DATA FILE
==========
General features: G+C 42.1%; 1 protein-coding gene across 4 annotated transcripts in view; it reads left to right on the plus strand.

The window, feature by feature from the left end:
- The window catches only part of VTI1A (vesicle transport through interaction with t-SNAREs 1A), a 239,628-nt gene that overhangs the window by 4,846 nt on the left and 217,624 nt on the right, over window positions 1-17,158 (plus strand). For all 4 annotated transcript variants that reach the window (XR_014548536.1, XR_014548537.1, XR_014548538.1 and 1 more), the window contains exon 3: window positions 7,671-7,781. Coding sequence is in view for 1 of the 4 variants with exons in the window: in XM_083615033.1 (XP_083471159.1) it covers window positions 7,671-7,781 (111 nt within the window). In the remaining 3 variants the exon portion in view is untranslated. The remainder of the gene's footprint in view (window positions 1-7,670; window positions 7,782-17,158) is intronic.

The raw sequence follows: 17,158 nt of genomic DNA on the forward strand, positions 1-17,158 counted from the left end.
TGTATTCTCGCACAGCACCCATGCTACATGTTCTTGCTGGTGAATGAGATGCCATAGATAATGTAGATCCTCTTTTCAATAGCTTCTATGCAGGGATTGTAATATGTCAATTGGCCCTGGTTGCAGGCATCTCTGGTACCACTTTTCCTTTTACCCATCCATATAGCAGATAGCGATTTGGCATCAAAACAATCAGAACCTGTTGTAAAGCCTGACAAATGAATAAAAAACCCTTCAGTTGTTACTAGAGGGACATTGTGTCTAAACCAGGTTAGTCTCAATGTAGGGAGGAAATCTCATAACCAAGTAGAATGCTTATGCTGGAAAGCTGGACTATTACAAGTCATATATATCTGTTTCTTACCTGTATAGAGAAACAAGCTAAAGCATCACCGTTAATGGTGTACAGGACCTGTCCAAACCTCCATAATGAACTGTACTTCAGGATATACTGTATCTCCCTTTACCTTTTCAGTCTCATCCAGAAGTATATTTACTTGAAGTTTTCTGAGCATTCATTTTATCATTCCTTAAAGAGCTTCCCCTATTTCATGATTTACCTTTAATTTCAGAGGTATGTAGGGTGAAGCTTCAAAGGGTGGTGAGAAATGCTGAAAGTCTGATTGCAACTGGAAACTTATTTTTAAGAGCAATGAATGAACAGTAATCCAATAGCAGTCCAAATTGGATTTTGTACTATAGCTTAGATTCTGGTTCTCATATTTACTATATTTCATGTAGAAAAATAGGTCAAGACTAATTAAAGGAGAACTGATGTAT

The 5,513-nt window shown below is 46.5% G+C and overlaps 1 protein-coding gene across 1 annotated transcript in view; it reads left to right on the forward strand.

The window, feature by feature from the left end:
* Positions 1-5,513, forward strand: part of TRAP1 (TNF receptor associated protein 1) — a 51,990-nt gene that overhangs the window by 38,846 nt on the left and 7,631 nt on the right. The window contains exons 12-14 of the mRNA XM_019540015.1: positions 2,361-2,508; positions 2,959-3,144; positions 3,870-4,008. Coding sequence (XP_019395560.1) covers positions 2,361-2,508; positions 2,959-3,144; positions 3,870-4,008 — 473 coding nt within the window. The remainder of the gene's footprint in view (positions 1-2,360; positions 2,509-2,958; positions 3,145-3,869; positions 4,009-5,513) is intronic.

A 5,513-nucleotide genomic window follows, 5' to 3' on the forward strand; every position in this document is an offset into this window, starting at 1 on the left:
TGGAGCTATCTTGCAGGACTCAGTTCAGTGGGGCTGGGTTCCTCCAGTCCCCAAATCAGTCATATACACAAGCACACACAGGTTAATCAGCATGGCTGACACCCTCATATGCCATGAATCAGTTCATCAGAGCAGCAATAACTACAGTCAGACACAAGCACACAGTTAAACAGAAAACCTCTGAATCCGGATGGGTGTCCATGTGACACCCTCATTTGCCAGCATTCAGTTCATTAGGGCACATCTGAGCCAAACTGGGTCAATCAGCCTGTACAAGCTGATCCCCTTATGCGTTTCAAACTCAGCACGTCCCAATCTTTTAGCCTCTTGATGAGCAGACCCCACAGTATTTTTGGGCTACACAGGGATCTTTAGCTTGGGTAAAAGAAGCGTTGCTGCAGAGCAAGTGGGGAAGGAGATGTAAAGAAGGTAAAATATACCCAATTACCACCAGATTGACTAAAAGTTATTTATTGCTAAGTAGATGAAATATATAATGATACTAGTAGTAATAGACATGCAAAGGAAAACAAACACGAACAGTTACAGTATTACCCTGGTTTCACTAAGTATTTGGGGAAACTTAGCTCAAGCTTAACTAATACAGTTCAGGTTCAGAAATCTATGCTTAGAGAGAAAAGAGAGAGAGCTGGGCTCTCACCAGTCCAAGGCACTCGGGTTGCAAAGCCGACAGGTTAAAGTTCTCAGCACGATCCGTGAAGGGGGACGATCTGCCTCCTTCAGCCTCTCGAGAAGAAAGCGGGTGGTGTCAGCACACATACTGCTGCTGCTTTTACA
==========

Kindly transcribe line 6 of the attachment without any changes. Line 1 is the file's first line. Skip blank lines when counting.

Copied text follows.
The 5,513-nt window shown below is 46.5% G+C and overlaps 1 protein-coding gene across 1 annotated transcript in view; it reads left to right on the forward strand.